Former deputy clerk alleges she was fired over Dem affiliation

BERNE — Berne Town Clerk Anita Clayton has fired her deputy, Jean Guarino. Guarino believes it is because she was endorsed by town Democrats to run for clerk in November.

Clayton, a Democrat, has been town clerk since 2013. Her term will end on Dec. 31 of this year, and she had told The Enterprise that she is not seeking re-election.

Clayton had written a letter to the Enterprise editor in February blasting the Berne Democratic Committee for a “demeaning” interview held last month as it explored candidates for this year’s elections.

Clayton’s name now appears in court papers involving a lawsuit over the Working Families Party line, indicating she is a candidate for public office in Berne.

This week, Guarino wrote the Enterprise editor, giving her views on being fired.

After being sent questions by email along with a copy of Guarino’s letter on Tuesday evening, Clayton, who works for the town full-time, told The Enterprise that she would respond to the allegations but did not produce anything in time for print the next day.

Supervisor Sean Lyons did not respond to Enterprise questions.

In her letter, Guarino writes that she had enjoyed working in the position since Clayton persuaded her to take the job last year; there was supposedly  an understanding, then, that Guarino was essentially training to be Clayton’s replacement, since Clayton reportedly anticipated that she would either resign from the position in 2022 or not seek re-election this year.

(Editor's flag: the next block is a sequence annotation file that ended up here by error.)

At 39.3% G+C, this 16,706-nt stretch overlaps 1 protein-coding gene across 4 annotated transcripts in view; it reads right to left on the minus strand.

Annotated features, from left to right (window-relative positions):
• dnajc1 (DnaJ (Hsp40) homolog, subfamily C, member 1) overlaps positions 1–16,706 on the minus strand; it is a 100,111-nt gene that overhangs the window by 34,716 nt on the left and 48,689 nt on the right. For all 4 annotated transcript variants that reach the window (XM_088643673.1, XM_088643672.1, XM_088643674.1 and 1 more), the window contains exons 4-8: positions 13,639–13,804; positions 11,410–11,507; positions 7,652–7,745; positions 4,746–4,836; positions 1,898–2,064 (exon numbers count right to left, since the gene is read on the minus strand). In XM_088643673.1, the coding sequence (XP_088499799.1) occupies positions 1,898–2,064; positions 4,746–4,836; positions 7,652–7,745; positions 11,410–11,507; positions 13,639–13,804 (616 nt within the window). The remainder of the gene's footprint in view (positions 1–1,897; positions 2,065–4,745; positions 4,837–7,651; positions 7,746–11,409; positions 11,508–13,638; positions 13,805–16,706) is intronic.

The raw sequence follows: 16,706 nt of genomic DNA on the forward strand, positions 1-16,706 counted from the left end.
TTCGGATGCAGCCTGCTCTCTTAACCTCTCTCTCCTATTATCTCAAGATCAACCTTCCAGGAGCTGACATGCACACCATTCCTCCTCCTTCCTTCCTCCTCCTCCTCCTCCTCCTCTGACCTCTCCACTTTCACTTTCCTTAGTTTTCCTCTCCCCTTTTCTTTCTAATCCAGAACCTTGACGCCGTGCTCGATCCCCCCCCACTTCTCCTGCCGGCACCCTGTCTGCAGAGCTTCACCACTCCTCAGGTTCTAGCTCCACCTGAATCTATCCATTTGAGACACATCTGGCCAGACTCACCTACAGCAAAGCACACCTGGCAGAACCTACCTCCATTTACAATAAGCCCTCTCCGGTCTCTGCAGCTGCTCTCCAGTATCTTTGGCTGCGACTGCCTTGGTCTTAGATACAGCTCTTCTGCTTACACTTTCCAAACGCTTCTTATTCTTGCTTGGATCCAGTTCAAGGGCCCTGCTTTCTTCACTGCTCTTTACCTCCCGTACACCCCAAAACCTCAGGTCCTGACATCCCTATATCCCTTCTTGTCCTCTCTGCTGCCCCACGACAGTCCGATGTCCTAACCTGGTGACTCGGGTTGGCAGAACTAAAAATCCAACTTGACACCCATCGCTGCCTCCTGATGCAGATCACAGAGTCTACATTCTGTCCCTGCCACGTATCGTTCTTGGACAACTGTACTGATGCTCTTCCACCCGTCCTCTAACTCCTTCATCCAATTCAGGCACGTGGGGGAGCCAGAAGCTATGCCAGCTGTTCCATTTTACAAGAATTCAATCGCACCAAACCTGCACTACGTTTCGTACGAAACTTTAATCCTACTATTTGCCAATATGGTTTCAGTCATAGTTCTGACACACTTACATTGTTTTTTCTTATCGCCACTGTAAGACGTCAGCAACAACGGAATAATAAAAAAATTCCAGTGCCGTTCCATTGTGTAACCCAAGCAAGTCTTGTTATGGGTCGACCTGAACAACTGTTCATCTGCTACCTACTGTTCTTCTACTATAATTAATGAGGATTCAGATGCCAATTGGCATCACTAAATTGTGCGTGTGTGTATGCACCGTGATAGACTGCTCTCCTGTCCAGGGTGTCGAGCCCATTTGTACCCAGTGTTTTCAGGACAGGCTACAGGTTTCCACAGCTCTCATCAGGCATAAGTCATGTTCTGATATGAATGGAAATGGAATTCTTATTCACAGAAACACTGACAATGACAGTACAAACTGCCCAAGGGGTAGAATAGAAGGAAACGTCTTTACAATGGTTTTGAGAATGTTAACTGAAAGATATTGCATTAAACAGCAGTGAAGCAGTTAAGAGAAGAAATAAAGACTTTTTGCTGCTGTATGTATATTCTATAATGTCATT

Guarino told The Enterprise this week that she felt she and her boss were friends, up until Clayton accused Guarino of leaking town information earlier this year, at which point Guarino had keys and log-in information taken away from her. 

Guarino said that Clayton suspected she had spread word that the Public Employee Safety and Health Bureau report regarding the death of town highway worker Peter Becker, who was killed on the job at the transfer station last year, had been released.

The report, which is a public document and was required to be posted at the town highway garage, found seven serious safety violations connected to Becker’s death, some of which were administrative in nature. The town’s highway superintendent, Randy Bashwinger, was instrumental as former chairman of the Berne Republican Party in bringing the town board — and, by extension, the town — under GOP control in the 2019 elections.

Clayton, although a Democrat, has become a de facto ally of the Republican-backed board members and a critic of the Berne Democratic Party, which she accused of pressuring her to condemn her GOP colleagues during a candidate interview this year.

Guarino, who denied leaking information from or about the public document, said that she was opening mail addressed to the town as part of her responsibilities when she opened an envelope containing the PESH report, at which point she called Clayton to ask what to do with the report and was told to “lock it in a drawer.”

“And, somehow, there was an article about it written a couple days later,” Guarino said, referencing an Enterprise story. “And [Clayton] said ‘Well, I didn’t tell anybody, so you must have.’ But I didn’t tell anybody. Even though it’s public information, I still didn’t tell anybody. That was her basis to start treating me differently.”